By the above-described arrangement an entirely tight arrangement is achieved in a first operational position according to FIG. 1, in which cartridge 10 has an interior 40 that may be filled with an active agent 41. Cartridge 10 is penetrated by a channel 42 extending along axis 20 due to the presence of tube 21. An ascending pipe 43 is guided through channel 42.
Cartridge 10 may now be placed on a container 45, a section of which being indicated in FIG. 1 as some type of bottleneck. For that purpose, cartridge 10 may be screwed-in by means of an outer thread on cylindrical wall 14 (not shown) or may be plugged-in or may be locked by means of a bayonet joint etc. Annular flange 13 serves for exactly positioning cartridge 10 on container 45.
A spray gun, for example, may be placed on the entire assembly, as indicated in FIG. 1 with reference numeral 46. Spray gun 46 is configured such that when it is lowered or screwed onto container 45, tube 21 is displaced in an axial direction. Spray gun 46 is connected to ascending pipe 43 in a manner known per se.
The second operational position, thus obtained, is depicted in FIG. 2. Like elements are identified with like reference numerals, however, different positions are indicated by the addition of an apostrophy.
As one can clearly see from FIG. 2, a downward displacement of spray gun 46 into position 46' concurrently effects an axial displacement of tube 21 into a position 21'.
Due to this displacement of tube 21 to 21', bellows 30 is deformed to 30'. The seal in the transition between tube 21 and top plate 11 remains, however, unaffected.
Downwardly displacing tube 21' concurrently serves as an actuator for bottom plate 34 being displaced to 34' in FIG. 2. Bottom plate 34, hence, acts as a piston within a cylinder configured by cylindrical wall 14. Now, if bottom plate 34 is displaced to 34', it comes out of contact with cylindrical wall 14 at its periphery because it is displaced beyond its lower end 15. Thus, an annular opening 48 is created through which active agent 41 may flow out as indicated by an arrow 49.
If bellows 30 is configured as a snap mechanism, the opening movement of tube 21 together with the bottom plate 34 may be increased. With commercially available spray guns for the application that is of interest here, the axial displacement during the screwing-on of the spray gun is only 2 mm, for example. If this movement is directly translated into the movement of bottom plate 34, this means that bottom plate 34, too, is displaced along a distance of 2 mm in the direction of axis 20. This, concurrently, limits the width of annular opening 48 given a certain thickness of bottom plate 34. If, in contrast, bellows 30 is configured as a snap mechanism, the relatively small axial movement of the spray gun during its screwing-on may be used for just getting over the "snap point" of the snap mechanism, i.e. the neutral position between the two snap end positions.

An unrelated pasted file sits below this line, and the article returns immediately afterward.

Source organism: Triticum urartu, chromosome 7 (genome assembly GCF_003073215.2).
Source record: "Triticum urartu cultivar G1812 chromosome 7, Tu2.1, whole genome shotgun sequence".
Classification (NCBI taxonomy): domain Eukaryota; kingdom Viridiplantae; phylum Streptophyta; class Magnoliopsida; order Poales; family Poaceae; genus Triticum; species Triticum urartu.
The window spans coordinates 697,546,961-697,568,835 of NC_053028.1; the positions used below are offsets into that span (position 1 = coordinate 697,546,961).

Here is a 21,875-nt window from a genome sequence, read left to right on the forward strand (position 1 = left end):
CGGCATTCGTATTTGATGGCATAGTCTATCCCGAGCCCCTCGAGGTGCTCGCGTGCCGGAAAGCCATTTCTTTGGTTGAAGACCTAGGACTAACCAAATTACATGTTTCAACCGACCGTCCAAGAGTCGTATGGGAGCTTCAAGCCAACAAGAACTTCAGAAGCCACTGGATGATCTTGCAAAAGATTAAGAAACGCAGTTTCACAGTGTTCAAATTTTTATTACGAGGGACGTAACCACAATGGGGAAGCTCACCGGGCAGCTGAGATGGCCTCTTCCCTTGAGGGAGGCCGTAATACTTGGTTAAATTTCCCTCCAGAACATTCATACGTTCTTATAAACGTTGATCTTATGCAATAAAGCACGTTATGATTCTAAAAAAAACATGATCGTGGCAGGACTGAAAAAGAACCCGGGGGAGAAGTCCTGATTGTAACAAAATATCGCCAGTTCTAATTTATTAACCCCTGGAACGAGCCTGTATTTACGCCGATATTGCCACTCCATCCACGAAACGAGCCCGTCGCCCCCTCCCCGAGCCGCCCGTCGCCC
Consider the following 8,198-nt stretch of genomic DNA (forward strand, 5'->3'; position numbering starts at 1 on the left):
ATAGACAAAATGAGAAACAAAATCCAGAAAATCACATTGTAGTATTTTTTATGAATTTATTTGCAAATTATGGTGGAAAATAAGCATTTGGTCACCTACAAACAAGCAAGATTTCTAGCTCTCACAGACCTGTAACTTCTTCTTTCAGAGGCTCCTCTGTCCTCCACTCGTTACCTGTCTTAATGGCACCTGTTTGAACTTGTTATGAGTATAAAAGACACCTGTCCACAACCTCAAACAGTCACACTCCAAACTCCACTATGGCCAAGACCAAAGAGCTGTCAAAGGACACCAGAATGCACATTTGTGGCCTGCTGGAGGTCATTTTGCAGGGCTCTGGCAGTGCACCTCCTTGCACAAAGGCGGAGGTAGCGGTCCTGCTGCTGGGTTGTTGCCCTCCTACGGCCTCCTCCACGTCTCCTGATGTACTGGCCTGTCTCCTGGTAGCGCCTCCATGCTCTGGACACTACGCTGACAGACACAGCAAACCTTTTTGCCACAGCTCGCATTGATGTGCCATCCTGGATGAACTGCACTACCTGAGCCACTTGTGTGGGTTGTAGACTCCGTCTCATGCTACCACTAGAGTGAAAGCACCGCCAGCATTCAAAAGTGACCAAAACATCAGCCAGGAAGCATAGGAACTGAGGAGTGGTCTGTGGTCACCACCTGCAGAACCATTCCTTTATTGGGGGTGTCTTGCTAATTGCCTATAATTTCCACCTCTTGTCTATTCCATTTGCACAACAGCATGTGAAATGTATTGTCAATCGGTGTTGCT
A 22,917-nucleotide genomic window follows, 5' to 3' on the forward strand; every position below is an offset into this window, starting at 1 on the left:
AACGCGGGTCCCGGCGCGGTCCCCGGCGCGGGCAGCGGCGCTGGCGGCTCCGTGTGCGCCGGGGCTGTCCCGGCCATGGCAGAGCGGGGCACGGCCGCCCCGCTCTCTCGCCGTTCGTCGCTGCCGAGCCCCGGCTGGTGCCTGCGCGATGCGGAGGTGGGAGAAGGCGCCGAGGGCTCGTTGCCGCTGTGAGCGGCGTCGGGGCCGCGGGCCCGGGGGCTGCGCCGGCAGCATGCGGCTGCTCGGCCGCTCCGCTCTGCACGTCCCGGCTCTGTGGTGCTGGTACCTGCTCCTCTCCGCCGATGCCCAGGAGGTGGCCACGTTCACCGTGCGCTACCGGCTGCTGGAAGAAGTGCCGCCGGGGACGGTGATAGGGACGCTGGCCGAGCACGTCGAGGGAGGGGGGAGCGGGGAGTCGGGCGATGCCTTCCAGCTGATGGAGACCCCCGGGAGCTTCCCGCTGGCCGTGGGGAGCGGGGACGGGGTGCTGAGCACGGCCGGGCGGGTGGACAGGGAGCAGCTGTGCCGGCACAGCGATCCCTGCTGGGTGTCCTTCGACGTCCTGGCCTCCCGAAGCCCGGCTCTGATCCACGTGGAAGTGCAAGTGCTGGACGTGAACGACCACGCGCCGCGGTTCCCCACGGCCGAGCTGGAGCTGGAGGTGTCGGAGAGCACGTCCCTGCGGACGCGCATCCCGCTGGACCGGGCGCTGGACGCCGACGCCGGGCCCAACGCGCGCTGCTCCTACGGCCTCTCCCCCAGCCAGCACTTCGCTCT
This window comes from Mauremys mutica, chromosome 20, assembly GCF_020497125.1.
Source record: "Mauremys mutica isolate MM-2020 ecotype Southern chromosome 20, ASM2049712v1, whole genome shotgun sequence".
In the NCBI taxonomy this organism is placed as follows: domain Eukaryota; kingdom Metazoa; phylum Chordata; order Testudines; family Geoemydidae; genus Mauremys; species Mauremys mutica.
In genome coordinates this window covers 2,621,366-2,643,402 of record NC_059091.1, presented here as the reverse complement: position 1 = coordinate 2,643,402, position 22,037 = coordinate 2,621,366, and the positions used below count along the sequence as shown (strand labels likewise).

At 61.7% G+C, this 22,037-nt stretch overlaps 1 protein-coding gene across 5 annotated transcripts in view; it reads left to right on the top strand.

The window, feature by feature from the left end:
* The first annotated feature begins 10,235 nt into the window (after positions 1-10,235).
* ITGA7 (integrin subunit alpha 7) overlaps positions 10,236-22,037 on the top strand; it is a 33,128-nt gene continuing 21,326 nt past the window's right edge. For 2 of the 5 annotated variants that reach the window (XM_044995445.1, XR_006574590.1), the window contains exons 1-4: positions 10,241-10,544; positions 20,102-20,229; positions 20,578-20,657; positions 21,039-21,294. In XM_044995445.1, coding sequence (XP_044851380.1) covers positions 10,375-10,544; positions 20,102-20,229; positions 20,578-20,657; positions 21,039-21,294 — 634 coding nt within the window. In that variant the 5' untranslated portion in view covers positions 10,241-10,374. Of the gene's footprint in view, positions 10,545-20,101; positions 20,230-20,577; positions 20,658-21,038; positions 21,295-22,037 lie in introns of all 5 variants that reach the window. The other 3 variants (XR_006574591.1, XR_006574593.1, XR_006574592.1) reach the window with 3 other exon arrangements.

If the snap point has thus been overcome, tube 21 together with bottom plate 34 will snap farther below while it concurrently lifts off spray gun 46 with its upper end 22. The operational way of tube 21 together with bottom plate 34 is thus increased by this snap movement from the snap point down to the second, lower and stable end position of bellows 30.
FIG. 1 shows in dashed lines that according to a variation of the depicted embodiment the lower end 15 of cylindrical wall 14 may be extended beyond the position of bottom plate 34, as indicated by reference numeral 50. Lower end 25 of tube 21 is extended accordingly.
A protective foil 51 may be put on preferably extended ends 50 of cylindrical wall 14 and of tube 21 and may be welded-on on its respective circumferences. This has the effect that bottom plate 34 is entirely sealed so that even with very aggressive active agents 41 a flowing-out of the latter due to a leakage between bottom plate 34 and cylindrical wall 14 and tube 21, respectively, is avoided. Protective foil 51 is provided with an opening at axis 20 and ascending pipe 43 extends therethrough.
During the transition between first operational position according to FIG. 1 and second operational position according to FIG. 2 protective foil 51 is automatically destroyed through advancing bottom plate 34. For improving the sealing action at the outer periphery 35 of bottom plate 34 one may additionally provide an annular gasket 55 as indicated in FIG. 2.
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|U.S. Classification||222/129, 141/100, 222/510|
|International Classification||B65D51/28, B01F13/00, B65D81/32|
|Cooperative Classification||B65D81/3211, B65D51/2864|
|European Classification||B65D81/32B1, B65D51/28B2A|
|4 Mar 2003||FPAY||Fee payment|
Year of fee payment: 4
|18 Apr 2007||REMI||Maintenance fee reminder mailed|
|28 Sep 2007||LAPS||Lapse for failure to pay maintenance fees|
|20 Nov 2007||FP||Expired due to failure to pay maintenance fee|
Effective date: 20070928